The high-gloss pop of Riverdale has always been the show's allure. A slight perversion of the classic gee-golly Archie comics world, the series is the sultry, murder-fueled CW take on cookie-cutter Americana. This macabre focus hasn't waned as Riverdale moved through seasons and genre: noir, horror, musical. Here we are at season three, post-Black Hood, and things are even stranger--more maligned, less accessible, and deeply cultish in a way that immediately calls to mind HBO'S True Detective. Welcome to Riverdale, home of the strange.We open on a summer montage. Archie (K.J. Apa), wrongfully on trial for the murder of Cassidy Bullock â€“ a bully that Veronica's father, Hiram (Mark Consuelos), had a henchman kill â€“ is stifled in the haze of amber courtroom blues. Our narrator, Jughead (Cole Sprouse), conjures images of their friends group going about business: Veronica (Cami Mendes) pouring coffee at Pop's Diner, Betty (Lili Reinhart) tending to Archie's lawyer mom as she prepares for his hearing, the four of them leaping from a cliff at Sweetwater Swimming Hole, oblivious to the concerns of tomorrow. This is both what summer should be and actually was for our Riverdale favorites, each of them grappling with Archie's looming sentencing.
Archie's not guilty, of course, but his trial is still the meat and potatoes of "Chapter Thirty-Six: Labor Day." We spend a lot of time with his mother Mary Andrews (Molly Ringwald) and father Fred (Luke Perry), as they argue with each other and against district attorney Mrs. Wright (guest star Penelope Ann Miller). Mary uses Archie's good boy image to try to clear him, but she can't fight for his freedom when Archie himself is stubbornly married to his guilt -- even though it's borne from ego instead of truth.Archie spends much of the episode prepping himself for what he considers inevitable: That he'll wind up behind bars. And he does wind up behind bars, because that stubborn guilt about participating in Hiram's underworld weighs too strongly on him. Archie's courtroom drama anchors Riverdale in reality, and his sentence â€“which we can't imagine will stick for an entire season, but who knows! â€“ will let the show play around with other genres and themes. It's also a big contrast to the other, more alluring things going on in this premiere. Namely, cults and a new mythological villain whose signature style looks a lot like the Yellow King's from True Detective.As we learn from a terrified Dilton Doiley (Major Curda), this new big bad is known as the Gargoyle King. "Ben and I, we thought it was just a game, a stupid role-playing game, but it's not. It's so much more" a frantic Dilton tells Jughead when he shows up at his trailer unannounced. "He's real."Jughead later finds a map that Diton leaves behind, covered in drawings of antlers and twigs, which leads him to Fox Forrest Park. As he rushes there, Archie is whisked away on a prison bus and we see that the iconic "Welcome to Riverdale" town sign has been graffitied with similar antler markings. Jughead arrives at the park and finds the bodies of Dilton and Ben (Moses Thiessen) bent into prayer formation, with rune-like carvings in their back. They're set before an alter of bones and candles, and were presumably poisoned; their mouths are foamy and there are chalices containing blue liquid nearby. Ben wakes up as Jughead screams for help.The Gargoyle King stuff fits in neatly with the Cooper family storyline.Â Alice (MÃ¤dchen Amick) and Polly (Tiera Skovbye) are now pledged to a weirdo personality cult called The Farm and talk fondly of its leader, pressuring Betty to get in on their new hippie lifestyle. Betty, meanwhile, is addicted to Adderall, to the point that she's forging prescriptions just to function as the family's anchor now that her father is in prisoner for his Black Hood crimes. In the episode's closing moments, Betty stumbles on what looks like a sacrificial ceremony in her backyard. Alice, Polly, and others are gathered before a fire in white robes and drop Polly's twins into the flames. Or did they? Upon witnessing this, Betty falls to the ground and starts seizing. Is this a symptom of withdrawal from her pills, is The Farm playing some trick on her, or is the Gargoyle King's reach far and wide? The cult and the king do seem to share a fondness for ritual and fire. Perhaps The Farm's leader is pulling double duty.Whatever's going on, we're super into it. Riverdale works best when it's steeped in reality -- Archie in prison, the Ghoulies vs. Serpents rivalry, a pool party at Cheryl's mansion -- and surreality. It's fascinating to see the show veer away from a more traditional serial killer storyline and into something cosmic and nonconventional. We can't wait to see where this all goes, and, most importantly, to see if Jughead gets to deliver any Rust Cohle-like monologues.Let us know what you thought of the Riverdale season 3 premiere in the comments below!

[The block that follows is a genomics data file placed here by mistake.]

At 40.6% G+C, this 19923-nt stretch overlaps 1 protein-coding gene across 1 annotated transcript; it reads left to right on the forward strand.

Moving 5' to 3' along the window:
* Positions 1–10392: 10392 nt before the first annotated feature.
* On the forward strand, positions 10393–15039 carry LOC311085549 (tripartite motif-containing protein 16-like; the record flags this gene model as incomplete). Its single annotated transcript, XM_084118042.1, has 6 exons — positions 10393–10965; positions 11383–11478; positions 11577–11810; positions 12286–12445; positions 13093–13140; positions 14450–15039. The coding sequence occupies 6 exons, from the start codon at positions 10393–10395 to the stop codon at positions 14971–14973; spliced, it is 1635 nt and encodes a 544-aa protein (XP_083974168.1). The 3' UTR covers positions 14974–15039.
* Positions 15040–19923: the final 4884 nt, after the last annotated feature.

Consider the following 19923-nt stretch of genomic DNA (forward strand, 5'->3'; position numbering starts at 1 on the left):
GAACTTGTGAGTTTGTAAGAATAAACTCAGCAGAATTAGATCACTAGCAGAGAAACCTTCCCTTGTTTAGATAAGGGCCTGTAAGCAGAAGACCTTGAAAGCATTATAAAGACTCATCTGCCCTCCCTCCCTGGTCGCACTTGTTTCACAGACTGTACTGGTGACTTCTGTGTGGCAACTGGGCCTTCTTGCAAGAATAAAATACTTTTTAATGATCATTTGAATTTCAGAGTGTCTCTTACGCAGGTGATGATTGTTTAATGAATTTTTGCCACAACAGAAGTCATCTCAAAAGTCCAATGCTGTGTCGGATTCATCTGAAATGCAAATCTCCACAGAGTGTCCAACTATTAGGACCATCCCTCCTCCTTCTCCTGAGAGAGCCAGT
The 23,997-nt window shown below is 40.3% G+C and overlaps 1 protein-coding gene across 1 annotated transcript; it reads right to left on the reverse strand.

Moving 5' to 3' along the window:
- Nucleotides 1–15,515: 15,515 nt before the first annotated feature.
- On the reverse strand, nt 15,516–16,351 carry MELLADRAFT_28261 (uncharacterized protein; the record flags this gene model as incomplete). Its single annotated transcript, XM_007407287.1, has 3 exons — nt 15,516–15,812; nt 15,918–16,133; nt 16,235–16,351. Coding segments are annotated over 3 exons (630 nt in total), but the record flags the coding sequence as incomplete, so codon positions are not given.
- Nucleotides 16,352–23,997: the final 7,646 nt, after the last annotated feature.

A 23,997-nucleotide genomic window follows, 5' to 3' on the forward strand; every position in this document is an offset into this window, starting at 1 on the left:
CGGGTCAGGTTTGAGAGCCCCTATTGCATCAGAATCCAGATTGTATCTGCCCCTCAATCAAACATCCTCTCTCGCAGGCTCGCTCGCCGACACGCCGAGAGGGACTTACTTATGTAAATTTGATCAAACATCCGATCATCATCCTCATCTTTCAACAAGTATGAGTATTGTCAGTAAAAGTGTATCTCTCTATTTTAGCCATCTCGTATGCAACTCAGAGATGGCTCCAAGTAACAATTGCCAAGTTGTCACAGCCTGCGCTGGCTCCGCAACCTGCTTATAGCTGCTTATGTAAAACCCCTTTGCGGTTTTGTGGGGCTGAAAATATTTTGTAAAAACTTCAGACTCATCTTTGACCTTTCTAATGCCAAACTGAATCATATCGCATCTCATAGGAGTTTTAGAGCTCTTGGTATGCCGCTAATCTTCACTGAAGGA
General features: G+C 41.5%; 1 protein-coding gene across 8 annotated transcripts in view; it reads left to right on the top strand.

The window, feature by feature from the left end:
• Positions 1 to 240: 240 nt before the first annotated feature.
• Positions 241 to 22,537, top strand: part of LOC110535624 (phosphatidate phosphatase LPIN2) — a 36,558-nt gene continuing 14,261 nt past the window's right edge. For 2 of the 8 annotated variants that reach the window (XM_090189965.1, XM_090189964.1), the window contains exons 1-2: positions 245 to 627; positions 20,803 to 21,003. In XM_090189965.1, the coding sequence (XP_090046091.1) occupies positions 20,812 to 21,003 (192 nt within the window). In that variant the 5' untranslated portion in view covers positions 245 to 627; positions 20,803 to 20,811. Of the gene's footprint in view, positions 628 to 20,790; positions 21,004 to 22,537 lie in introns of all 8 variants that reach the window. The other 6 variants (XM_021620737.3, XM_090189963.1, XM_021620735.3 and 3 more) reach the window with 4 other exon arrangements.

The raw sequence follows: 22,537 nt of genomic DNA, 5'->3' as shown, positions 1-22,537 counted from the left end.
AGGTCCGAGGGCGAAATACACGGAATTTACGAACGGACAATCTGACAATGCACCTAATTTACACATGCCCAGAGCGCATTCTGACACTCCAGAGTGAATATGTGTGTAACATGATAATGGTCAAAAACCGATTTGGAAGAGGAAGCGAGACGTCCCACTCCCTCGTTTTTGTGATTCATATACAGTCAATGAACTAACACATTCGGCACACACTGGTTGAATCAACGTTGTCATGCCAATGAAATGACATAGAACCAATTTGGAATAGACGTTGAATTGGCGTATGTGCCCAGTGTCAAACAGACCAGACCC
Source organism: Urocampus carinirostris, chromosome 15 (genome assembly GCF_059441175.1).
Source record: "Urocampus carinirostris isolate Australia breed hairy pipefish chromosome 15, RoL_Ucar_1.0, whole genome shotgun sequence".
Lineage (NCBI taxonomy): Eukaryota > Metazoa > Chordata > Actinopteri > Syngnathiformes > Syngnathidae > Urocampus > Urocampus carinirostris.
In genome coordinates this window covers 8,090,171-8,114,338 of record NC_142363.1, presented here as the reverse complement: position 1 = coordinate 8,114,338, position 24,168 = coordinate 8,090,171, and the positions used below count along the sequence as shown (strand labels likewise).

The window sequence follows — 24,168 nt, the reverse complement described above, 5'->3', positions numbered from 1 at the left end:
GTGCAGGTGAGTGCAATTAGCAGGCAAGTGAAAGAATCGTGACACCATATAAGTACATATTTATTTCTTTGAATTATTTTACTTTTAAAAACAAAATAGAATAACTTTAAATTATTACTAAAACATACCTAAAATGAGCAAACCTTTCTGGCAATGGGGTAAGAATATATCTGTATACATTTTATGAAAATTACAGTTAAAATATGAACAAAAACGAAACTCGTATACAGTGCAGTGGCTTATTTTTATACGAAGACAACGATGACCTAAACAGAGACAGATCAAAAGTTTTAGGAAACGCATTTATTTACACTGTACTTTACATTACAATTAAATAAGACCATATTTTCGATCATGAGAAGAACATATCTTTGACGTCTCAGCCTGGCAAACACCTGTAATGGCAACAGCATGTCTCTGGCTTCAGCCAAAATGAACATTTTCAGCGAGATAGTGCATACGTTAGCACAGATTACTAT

Images: The CW